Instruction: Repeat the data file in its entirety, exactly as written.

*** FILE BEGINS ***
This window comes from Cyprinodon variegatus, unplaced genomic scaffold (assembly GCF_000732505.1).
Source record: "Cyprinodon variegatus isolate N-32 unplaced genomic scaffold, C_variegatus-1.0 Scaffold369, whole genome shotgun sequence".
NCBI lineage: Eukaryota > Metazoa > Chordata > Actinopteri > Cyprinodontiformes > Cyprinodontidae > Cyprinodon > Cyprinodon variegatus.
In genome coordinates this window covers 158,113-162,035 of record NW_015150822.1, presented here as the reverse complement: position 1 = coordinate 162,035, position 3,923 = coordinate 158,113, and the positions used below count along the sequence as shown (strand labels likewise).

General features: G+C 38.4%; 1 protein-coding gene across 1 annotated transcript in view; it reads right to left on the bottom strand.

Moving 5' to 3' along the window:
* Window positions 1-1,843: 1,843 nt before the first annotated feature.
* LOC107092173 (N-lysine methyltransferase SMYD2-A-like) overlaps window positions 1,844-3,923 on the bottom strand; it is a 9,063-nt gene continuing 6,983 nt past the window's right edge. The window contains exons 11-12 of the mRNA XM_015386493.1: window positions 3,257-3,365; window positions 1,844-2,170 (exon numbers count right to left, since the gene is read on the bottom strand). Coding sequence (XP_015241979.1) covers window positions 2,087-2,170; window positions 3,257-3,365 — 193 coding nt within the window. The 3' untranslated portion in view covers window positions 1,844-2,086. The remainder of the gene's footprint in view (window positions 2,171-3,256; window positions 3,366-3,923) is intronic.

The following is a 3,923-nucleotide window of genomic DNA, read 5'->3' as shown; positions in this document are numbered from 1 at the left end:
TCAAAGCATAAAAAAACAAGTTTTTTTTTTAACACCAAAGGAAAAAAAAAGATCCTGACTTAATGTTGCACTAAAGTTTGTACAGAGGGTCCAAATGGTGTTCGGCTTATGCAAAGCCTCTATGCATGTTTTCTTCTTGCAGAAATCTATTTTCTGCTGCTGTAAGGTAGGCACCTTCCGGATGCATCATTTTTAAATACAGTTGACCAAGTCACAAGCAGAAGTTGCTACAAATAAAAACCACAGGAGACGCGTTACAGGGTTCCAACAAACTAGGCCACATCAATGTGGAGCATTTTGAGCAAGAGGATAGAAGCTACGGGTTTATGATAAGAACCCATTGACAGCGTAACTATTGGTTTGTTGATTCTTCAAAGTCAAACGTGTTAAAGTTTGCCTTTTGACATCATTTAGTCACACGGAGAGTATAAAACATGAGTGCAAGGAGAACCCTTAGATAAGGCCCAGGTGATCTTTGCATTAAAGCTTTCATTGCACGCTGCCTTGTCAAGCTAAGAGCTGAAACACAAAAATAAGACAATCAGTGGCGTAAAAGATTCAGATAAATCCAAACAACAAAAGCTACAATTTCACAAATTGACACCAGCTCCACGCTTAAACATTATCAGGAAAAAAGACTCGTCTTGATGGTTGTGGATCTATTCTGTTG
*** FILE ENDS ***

This window comes from Cyprinodon variegatus, unplaced genomic scaffold (assembly GCF_000732505.1).
Source record: "Cyprinodon variegatus isolate N-32 unplaced genomic scaffold, C_variegatus-1.0 Scaffold369, whole genome shotgun sequence".
NCBI lineage: Eukaryota > Metazoa > Chordata > Actinopteri > Cyprinodontiformes > Cyprinodontidae > Cyprinodon > Cyprinodon variegatus.
In genome coordinates this window covers 158,113-162,035 of record NW_015150822.1, presented here as the reverse complement: position 1 = coordinate 162,035, position 3,923 = coordinate 158,113, and the positions used below count along the sequence as shown (strand labels likewise).

General features: G+C 38.4%; 1 protein-coding gene across 1 annotated transcript in view; it reads right to left on the bottom strand.

Moving 5' to 3' along the window:
* Window positions 1-1,843: 1,843 nt before the first annotated feature.
* LOC107092173 (N-lysine methyltransferase SMYD2-A-like) overlaps window positions 1,844-3,923 on the bottom strand; it is a 9,063-nt gene continuing 6,983 nt past the window's right edge. The window contains exons 11-12 of the mRNA XM_015386493.1: window positions 3,257-3,365; window positions 1,844-2,170 (exon numbers count right to left, since the gene is read on the bottom strand). Coding sequence (XP_015241979.1) covers window positions 2,087-2,170; window positions 3,257-3,365 — 193 coding nt within the window. The 3' untranslated portion in view covers window positions 1,844-2,086. The remainder of the gene's footprint in view (window positions 2,171-3,256; window positions 3,366-3,923) is intronic.

The following is a 3,923-nucleotide window of genomic DNA, read 5'->3' as shown; positions in this document are numbered from 1 at the left end:
TCAAAGCATAAAAAAACAAGTTTTTTTTTTAACACCAAAGGAAAAAAAAAGATCCTGACTTAATGTTGCACTAAAGTTTGTACAGAGGGTCCAAATGGTGTTCGGCTTATGCAAAGCCTCTATGCATGTTTTCTTCTTGCAGAAATCTATTTTCTGCTGCTGTAAGGTAGGCACCTTCCGGATGCATCATTTTTAAATACAGTTGACCAAGTCACAAGCAGAAGTTGCTACAAATAAAAACCACAGGAGACGCGTTACAGGGTTCCAACAAACTAGGCCACATCAATGTGGAGCATTTTGAGCAAGAGGATAGAAGCTACGGGTTTATGATAAGAACCCATTGACAGCGTAACTATTGGTTTGTTGATTCTTCAAAGTCAAACGTGTTAAAGTTTGCCTTTTGACATCATTTAGTCACACGGAGAGTATAAAACATGAGTGCAAGGAGAACCCTTAGATAAGGCCCAGGTGATCTTTGCATTAAAGCTTTCATTGCACGCTGCCTTGTCAAGCTAAGAGCTGAAACACAAAAATAAGACAATCAGTGGCGTAAAAGATTCAGATAAATCCAAACAACAAAAGCTACAATTTCACAAATTGACACCAGCTCCACGCTTAAACATTATCAGGAAAAAAGACTCGTCTTGATGGTTGTGGATCTATTCTGTTG